Crazy old Don Quixote rides again, thanks to Shakespeare Dallas. The outdoor Shakespeare festival has staged non-Shakespeare plays before. But this is the first time it’s commissioned a literary adaptation from a living author – in this case, Octavio Solis, the former Dallas playwright who got his start in the late ’80s with plays onstage in Deep Ellum. Art & Seek’s Anne Bothwell and Jerome Weeks sat down to talk about bringing Miguel Cervantes’ classic novel to the stage.
Jerome, I think it’s fitting that Shakespeare Dallas is presenting an adaptation of Cervantes’ novel because Cervantes was an exact contemporary of Shakespeare. And most of us are familiar with Don Quixote. He’s the legendary old Spaniard who believes he’s a knight. He rides off with his sidekick, Sancho Panza, and together they go on a quest and he attacks windmills because he thinks they’re giants. But does the Shakespeare Dallas production change any of that, play with it?
Cervantes’ novel from 1615 sprawls; it was originally published as two books. It’s akin to a picaresque novel, meaning it doesn’t build a traditional narrative arc that rises and develops. Instead, it follows one character along a string of episodes. Yet ‘Don Quixote’ is also incredibly complex and layered, with stories-within-stories. We’re at the very beginnings of the modern European novel, and here’s Cervantes playing self-referential games and undermining the author’s authority like the hippest, lit-crit-heavy, post-modernist wise guy.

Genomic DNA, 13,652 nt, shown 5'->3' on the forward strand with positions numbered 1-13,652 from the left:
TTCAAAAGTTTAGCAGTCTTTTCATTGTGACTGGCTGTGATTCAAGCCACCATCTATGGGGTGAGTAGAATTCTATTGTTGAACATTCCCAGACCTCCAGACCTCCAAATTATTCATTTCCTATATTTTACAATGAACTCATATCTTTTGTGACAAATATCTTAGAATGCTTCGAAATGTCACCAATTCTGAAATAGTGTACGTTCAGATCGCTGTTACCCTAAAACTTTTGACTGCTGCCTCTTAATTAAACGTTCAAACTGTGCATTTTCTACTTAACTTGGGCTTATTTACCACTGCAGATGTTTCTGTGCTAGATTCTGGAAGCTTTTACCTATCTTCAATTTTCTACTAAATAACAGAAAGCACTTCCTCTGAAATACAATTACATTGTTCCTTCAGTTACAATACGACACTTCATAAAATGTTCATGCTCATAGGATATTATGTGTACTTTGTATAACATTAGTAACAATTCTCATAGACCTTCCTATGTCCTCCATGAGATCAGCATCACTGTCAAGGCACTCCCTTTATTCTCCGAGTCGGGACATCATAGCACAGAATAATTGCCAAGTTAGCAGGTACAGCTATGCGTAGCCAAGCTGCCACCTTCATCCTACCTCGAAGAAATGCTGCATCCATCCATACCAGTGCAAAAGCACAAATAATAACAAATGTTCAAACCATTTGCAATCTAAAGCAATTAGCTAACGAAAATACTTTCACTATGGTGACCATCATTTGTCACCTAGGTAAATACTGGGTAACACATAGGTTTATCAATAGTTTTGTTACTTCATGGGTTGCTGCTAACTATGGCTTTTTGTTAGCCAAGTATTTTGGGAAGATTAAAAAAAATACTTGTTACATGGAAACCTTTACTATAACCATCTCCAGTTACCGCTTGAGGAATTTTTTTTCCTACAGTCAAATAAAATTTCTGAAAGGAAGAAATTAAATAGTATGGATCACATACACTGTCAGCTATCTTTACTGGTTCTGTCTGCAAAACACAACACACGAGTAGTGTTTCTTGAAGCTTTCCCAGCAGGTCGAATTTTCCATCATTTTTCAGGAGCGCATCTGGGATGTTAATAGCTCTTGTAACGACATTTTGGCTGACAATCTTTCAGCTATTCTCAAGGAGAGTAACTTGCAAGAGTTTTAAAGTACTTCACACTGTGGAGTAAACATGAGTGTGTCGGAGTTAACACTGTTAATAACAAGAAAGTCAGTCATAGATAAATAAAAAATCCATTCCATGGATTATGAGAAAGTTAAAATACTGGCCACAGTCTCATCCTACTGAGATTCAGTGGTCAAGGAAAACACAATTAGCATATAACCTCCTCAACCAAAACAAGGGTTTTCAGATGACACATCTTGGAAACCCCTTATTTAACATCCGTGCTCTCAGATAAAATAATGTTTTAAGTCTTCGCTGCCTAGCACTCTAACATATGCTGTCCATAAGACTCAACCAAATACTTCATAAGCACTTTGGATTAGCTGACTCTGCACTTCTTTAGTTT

So any adaptor has to choose which of the many episodes to use, which line to hack through this forest. With Octavio Solis’ version, you’ll see events that I don’t think any other treatment has really presented. Even so, most of the episodes tend to follow the same comic line. Don Quixote read so many books about knights and castles, he goes out to uphold the traditions of chivalry. He foolishly wanders around with his sadsack squire, Sancho Panza, believing ordinary folks are enemy knights or captive maidens he must save.
As a result, he and Sancho are often chased away or beaten.
So modern society has no place for ‘noble dreamers’?
At any rate, when ‘Quixote,’ the play, premiered at the Oregon Shakespeare Festival in 2009, it was done as a traditional period piece. It was set in the 1600s. But Shakespeare Dallas won a grant to commission Octavio Solis to re-write that first version. Director Gustavo Tambascio had the idea of updating the staging, setting it in Texas along the border.